I recently spent a week in a vacation home in Bend Oregon. The timing was nothing short of serendipitous, as I used the week to put the Ninja Mega Kitchen System through the TKT ringer. The familiar whir of the blender filled the home, and we ate very, very well for the week. (Okay, I think we ate well – 2Chili may have a different view).
Note: If you’re interested in the Ninja Professional Prep attachments, see here.
Without further adieu, let’s get right to it!
As with any new kitchen appliance, the first hurdle to overcome is getting the product unboxed and figuring out how to use it. The Ninja Mega Kitchen System comes with a lot of pieces and parts, but it unboxed fairly easily. When all was said and done, here is what was in the box:
The version I bought didn’t come with the processor attachments that allow for grating/shredding, but there is an option to buy these attachments if you are so inclined for about $59. I will likely buy them separately in the future and report back.
I will be honest and state that I am terrible about reading manuals. This is ironic since I have written more than a few user guides in my career! But, I did review the Quick Start Guide and skimmed the Inspiration Guide, which is a mini recipe book with 28 recipes. None of the recipes terribly interested me, but you may find them of some value.
With all these pieces and parts, there are quite a few configurations for this system.
1. Single Serve Blending Configuration
You’ll notice that on the base there is now a button called “Single Serve,” which is used when you use the single serve cup. Unlike the other three speed options, this one defaults to a pulse, and you have to hold it down to continuously blend. (Unlike the Ninja Pulse, you hold down the button, not the single serve cup to blend.)
Note: The single serve lids are not closeable – there is a permanent open hole for drinking. This doesn’t bother me, but, you should know they don’t seal tightly (i.e., don’t mix a smoothie and put it in your gym bag for later…unless you want a gym bag full of smoothie).
2. Food Processor Configuration (Large, 64 oz. bowl)
An improvement over the Ninja Kitchen System, this food processor bowl is more of a traditional round shape (no square corners!), which eliminates the gripe that food can get caught in the corners.
3. Food Processor Mini Prep Bowl Configuration
If you look closely, you’ll see that the mini prep bowl seats itself inside the larger, 64 ounce food processor bowl. I understand why they did this, but this can lead to issues if you don’t seat it properly.
When using the mini prep bowl, always make sure you can see the full amount of metal from the spindle, or the lid won’t go on. I learned this the hard way. One way to ensure you don’t have to dump out whatever you were about to blend to reseat the bowl is to test the lid before adding whatever you’re blending. I have pictures of what it should look like here.
4. 72 ounce Blender Jar Configuration
This is the “old standby” configuration – just straight up big-time blending. There really are no design changes to this blender jar over the original Ninja Professional Blender, save for the attachment mechanism to the base. The base design had to allow for the single serve cup, so it is slightly different than previous Ninja Professional models.
Getting Down to Blending Business – How Does it Work?
The short answer to the most common question, “How does it blend?” is:
Very, very well.
With 1500 watts, this thing has amazing power that makes quick work of just about anything you want to pulverize. But, it’s not a one-trick pony by any means. While it is happy to grind whatever you want into a merciless pulp, it also has a gentler touch, should you need such a thing.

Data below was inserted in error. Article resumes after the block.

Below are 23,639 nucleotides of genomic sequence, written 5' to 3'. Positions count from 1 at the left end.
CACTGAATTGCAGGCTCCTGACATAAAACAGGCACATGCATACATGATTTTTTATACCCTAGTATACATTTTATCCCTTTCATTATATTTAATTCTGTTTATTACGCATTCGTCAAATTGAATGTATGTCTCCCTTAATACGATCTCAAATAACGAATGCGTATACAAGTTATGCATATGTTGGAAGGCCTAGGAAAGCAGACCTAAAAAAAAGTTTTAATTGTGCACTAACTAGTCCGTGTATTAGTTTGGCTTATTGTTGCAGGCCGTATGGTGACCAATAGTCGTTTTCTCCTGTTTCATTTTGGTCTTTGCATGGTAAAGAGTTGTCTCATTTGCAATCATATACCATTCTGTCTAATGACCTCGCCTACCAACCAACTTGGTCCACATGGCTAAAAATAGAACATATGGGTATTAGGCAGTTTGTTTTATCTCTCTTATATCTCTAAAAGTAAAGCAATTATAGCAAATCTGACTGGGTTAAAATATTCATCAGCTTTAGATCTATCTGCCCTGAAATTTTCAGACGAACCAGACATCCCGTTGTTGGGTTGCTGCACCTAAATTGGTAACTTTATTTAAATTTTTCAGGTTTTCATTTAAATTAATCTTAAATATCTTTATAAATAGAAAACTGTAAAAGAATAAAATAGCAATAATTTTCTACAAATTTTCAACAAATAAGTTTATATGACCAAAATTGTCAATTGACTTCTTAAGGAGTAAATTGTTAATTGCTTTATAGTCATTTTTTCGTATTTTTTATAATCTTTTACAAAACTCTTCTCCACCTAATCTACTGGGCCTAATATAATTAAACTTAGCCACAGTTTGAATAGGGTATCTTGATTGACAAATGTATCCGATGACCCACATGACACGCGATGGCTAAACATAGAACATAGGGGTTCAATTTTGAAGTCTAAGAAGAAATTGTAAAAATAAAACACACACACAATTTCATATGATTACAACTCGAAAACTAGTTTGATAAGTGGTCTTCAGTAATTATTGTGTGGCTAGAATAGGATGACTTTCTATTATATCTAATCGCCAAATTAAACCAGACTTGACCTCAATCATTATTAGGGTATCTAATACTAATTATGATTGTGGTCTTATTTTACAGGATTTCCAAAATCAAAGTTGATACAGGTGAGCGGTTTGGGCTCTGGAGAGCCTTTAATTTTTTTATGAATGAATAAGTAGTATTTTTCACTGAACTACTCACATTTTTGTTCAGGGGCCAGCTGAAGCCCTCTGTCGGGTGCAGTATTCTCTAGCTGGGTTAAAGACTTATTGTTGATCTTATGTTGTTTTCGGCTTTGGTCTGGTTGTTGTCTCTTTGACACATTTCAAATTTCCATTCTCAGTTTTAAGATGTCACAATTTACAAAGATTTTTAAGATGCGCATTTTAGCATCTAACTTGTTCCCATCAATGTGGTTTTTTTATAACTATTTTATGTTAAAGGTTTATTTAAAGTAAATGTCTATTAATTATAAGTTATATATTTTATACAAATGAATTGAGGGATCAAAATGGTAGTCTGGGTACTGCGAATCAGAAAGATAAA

I did quite a few tests with the system, and wrote individual posts covering the various aspects I tried out. My aim was to use each element of the system to give you a glimpse into its capabilities, though I am sure I will keep coming up with new angles in the future. These individual aspect posts are in lieu of getting to the “nuts and bolts” in this all-up review, so if you missed them, I would recommend also reading the following posts:
- Whole food juicing (72 ounce jar)
- Cookie dough (64 ounce bowl and dough hook)
- Nut butter (Mini prep bowl)
- Rice milk (72 ounce jar)
- Oat Flour (72 ounce jar vs. 64 ounce bowl vs. single serve cup – a showdown!)
After using this system, I feel the folks at Ninja have made some marked improvements, and it all starts with the base. The feet are now suction cups, and with the flip of a small lever, you can lock the base down to your counter. This is huge in terms of not having what you are blending walk off on you.
A second major improvement is the addition of the single serve blending cup. This is the feature most people really, really wanted (based on all the questions I receive about it), and it delivers. It really is great to have for that morning smoothie or when you just want to blend a little something and not dirty up the larger jars.
The bad news is that you can’t just buy a single serve cup/blade and use it with your existing Ninja KS or Professional Blender. The attachment mechanism of the jar to the base had to change to accommodate the single serve cup. This also means blender jars from previous Ninja systems are not interchangeable with the Ninja Mega Kitchen System.
You can see that it now has a series of notches and a deep circular recess to accept the cup.
Single serve blending is done via the “Single Serve” button on the base, and it defaults to a pulse. You can steady state blend with the single serving cups, you just have to hold the button down to do so. The other jars do not require constant “button pressing” for steady state blending. You can “set it and forget it,” so to speak. Or, in other words, with the other jars/bowls, you can make nut butter and walk away for a minute while it blends, and thanks to the suction cups on the base, the blender will be where you left it!
A final, but important, major improvement I alluded to earlier is in the food processor bowl. They have made this bowl round, instead of just a squattier version of the 72 ounce blender jar. This is important because it allows the food to not get stuck in the corners while blending and truly speeds up the process. They also included a “mini prep bowl” this go round, which allows you to make effective smaller batches of nut butters or other items you’d normally “food process.”
If I had one critique for the Ninja folks, it’d be that they left the 72 ounce jar square in shape. It’s still an awesome blending experience, but you can get things caught in the corners, and this makes you have to stop and scrape down the jar. This is not the end of the world, but I wonder if they have ever thought of making the 72 ounce jar round.